On Eve of 2 Years of Article 370 Move, Pak Slams India For Not Allowing Visit of Foreign Scribes

In Delhi, the unofficial assessment was that if Pakistan really wanted to offer journalists from India a tour, it could have used other, 'third-country' routes.

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New Delhi: Ahead of the two-year anniversary of the reading down of Article 370, Pakistan has criticised India for not allowing Delhi-based foreign journalists to travel through the Wagah border for a sponsored visit that includes a journey to Pakistan Occupied Kashmir’s legislative assembly.

Two of Pakistan’s ministers and the country’s National Security Advisor issued statements through their official Twitter accounts, criticising India for paying lip service to freedom of press.

There was no official response from India’s Ministry of Home Affairs, which handles immigration issues. However, sources indicated that the Wagah border was closed following COVID-19 protocol, with the only exception made for ‘diplomats’.

Pakistani foreign minister S.M. Qureshi tweeted that India had denied permission to cross to five international journalists, which is “another damning indication of shrinking space for free speech and independent journalism under a dictatorial regime”.

Qureshi only noted that the journalists were scheduled to travel to an “Azad Kashmir assembly”.

The visit, of course, would have coincided with the second year anniversary of the change in constitutional status of Jammu and Kashmir by reading down Article 370 and bifurcating the erstwhile state into two Union Territories.

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Pakistan information minister Fawad Chaudhary tweeted that the journalists would have attended a special assembly on August 5.

NSA Moeed Yusuf stated that India’s actions were that of an “insecure government” which did not want the world to be able to compare the situation between the two parts of Kashmir.

In Delhi, the assessment was that if Pakistan really wanted to offer journalists from India a tour, it could have used other, ‘third-country’ routes.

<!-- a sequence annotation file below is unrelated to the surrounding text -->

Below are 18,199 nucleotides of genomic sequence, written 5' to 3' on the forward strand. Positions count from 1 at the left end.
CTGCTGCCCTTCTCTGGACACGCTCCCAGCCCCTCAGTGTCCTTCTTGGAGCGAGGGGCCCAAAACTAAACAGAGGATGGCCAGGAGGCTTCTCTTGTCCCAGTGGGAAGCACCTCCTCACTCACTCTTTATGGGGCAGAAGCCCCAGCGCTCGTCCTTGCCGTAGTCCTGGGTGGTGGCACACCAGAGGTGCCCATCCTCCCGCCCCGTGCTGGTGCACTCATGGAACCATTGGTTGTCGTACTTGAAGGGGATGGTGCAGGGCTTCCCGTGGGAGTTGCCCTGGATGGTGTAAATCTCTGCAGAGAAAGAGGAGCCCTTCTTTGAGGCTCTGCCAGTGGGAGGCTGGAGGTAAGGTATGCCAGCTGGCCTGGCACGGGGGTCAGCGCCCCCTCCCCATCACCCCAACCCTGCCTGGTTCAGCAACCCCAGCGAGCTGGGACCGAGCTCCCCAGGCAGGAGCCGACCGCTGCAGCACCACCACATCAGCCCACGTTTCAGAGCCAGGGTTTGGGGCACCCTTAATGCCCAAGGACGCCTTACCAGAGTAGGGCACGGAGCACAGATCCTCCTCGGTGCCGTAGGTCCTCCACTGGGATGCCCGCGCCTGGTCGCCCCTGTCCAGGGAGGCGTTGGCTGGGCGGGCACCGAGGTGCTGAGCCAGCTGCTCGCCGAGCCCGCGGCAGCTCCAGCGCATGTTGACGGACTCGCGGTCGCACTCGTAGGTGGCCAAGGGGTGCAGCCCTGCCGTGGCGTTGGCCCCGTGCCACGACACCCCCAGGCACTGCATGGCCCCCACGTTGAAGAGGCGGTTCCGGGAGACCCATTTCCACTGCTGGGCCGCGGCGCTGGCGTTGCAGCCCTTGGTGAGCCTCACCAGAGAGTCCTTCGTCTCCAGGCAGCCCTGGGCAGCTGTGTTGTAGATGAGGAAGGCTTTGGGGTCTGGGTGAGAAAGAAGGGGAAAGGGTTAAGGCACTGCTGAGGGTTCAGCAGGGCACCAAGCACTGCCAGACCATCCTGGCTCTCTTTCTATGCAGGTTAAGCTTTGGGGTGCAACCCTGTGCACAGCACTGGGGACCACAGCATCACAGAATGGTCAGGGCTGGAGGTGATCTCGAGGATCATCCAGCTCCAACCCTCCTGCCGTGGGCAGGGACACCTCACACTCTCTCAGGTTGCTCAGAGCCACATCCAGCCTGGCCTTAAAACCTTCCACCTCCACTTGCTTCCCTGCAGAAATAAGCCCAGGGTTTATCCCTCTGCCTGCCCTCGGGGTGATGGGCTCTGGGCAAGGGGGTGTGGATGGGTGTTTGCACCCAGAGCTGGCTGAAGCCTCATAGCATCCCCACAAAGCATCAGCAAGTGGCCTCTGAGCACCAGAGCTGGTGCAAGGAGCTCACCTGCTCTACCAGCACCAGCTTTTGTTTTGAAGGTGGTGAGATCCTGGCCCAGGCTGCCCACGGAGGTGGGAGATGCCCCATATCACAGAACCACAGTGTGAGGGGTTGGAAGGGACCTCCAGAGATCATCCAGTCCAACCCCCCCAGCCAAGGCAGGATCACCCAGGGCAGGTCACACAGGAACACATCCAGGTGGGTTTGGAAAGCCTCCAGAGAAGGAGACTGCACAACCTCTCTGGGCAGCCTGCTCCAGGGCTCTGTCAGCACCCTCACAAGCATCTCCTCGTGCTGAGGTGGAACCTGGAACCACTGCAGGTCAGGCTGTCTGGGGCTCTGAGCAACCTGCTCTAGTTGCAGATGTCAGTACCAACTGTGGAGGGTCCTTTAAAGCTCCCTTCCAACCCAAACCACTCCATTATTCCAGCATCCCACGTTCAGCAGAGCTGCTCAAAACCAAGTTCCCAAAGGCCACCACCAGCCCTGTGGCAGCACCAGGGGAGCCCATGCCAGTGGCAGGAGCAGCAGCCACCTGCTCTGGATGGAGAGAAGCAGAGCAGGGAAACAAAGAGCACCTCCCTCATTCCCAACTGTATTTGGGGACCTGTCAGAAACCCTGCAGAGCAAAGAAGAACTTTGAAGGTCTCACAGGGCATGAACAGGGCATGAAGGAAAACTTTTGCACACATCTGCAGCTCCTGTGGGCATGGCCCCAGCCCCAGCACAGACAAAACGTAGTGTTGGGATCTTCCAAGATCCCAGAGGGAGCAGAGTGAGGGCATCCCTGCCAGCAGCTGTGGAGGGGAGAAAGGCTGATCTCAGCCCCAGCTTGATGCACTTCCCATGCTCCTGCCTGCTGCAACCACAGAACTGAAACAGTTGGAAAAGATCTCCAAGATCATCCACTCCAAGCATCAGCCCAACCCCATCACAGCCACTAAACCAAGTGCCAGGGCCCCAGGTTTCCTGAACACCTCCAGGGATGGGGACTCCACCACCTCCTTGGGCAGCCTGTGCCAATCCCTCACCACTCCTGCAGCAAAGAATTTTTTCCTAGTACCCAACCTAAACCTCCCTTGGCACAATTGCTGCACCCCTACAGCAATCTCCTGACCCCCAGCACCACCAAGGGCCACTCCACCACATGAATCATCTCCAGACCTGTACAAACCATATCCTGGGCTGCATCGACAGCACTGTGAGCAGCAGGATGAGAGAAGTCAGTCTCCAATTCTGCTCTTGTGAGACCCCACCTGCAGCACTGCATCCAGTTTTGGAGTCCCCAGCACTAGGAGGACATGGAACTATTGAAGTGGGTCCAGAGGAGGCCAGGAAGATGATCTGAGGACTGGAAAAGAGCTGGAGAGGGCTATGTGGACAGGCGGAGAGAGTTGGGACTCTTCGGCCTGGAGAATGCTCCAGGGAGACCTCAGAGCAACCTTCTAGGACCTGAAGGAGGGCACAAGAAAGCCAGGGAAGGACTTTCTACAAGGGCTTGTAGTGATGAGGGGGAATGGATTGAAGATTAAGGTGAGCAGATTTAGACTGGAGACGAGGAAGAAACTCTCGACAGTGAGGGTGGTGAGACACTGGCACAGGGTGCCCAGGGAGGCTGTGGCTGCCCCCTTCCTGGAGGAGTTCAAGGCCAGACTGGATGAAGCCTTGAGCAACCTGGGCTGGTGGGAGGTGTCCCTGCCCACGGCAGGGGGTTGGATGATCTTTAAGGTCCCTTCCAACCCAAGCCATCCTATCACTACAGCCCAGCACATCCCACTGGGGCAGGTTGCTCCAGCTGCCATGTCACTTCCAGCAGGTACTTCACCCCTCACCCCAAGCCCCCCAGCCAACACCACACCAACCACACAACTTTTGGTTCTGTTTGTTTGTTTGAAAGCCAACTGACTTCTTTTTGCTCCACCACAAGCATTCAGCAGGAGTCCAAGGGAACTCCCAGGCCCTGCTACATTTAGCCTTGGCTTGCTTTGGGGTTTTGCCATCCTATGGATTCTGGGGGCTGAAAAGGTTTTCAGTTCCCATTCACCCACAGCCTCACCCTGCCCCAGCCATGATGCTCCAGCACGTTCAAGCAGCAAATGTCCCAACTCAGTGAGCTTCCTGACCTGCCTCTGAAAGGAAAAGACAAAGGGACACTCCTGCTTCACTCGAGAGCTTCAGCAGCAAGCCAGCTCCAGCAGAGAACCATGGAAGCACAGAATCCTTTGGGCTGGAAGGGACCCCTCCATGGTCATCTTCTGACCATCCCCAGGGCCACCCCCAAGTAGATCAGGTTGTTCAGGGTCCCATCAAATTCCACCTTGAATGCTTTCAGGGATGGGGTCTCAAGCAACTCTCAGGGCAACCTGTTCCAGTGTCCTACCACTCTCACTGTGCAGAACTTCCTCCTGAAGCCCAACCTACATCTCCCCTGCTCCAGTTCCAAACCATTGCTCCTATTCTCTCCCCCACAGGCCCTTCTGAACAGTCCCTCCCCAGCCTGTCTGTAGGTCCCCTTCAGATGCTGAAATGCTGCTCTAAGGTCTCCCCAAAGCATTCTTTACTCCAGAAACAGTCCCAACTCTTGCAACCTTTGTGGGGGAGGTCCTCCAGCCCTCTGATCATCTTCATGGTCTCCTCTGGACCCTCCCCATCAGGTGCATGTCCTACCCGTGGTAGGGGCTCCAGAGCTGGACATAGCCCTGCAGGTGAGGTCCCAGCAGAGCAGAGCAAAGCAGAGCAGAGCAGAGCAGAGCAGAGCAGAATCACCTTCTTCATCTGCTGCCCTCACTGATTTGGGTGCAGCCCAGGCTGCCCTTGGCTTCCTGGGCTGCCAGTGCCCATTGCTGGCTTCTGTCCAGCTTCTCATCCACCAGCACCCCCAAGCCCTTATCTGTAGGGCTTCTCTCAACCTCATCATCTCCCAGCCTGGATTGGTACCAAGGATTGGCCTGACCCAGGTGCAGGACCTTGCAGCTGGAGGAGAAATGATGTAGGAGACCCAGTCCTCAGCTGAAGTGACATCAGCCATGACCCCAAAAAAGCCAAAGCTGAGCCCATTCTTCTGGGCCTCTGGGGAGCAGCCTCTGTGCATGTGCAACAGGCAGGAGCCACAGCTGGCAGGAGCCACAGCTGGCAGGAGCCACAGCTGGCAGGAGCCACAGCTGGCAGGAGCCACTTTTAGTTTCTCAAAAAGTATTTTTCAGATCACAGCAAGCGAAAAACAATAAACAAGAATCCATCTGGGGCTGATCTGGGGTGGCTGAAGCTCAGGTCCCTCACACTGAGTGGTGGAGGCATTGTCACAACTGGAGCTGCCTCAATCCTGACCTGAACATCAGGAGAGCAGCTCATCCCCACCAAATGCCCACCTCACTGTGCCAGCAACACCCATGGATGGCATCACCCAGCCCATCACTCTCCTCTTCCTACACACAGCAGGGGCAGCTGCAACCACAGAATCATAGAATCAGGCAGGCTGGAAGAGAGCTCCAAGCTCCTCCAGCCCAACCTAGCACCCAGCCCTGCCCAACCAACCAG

The input from officials also pointed out that Pakistan had been the first to close down all borders and travel from India. There were also no appetite to help Islamabad score points in time for the Article 370 decision’s anniversary.

A week ago, India had slammed the elections held in Pakistan-occupied Kashmir as an effort to “camouflage its illegal occupation”.

Pakistan’s ruling party, Pakistan Tehreek-e-Insaf had won a simple majority in the 53-member legislative body, whose elections were held in July. 

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“India has lodged a strong protest with the Pakistani authorities on this cosmetic exercise, which has been protested against and rejected by local people. Such an exercise can neither hide the illegal occupation by Pakistan nor the grave human rights violations, exploitation and denial of freedom to the people in these occupied territories,” MEA spokesperson Arindam Bagchi said.

Pakistan has also planned to inaugurate a new Kashmir Premier League on August 6, which will comprise teams from cities in Pakistan-Occupied Kashmir. India’s cricket association, BCCI, has directed other foreign boards to not allow their players to participate in the tournament. If foreign players do take part in the new league, it would impair their commercial work in India, BCCI instructed, as reported by Indian media.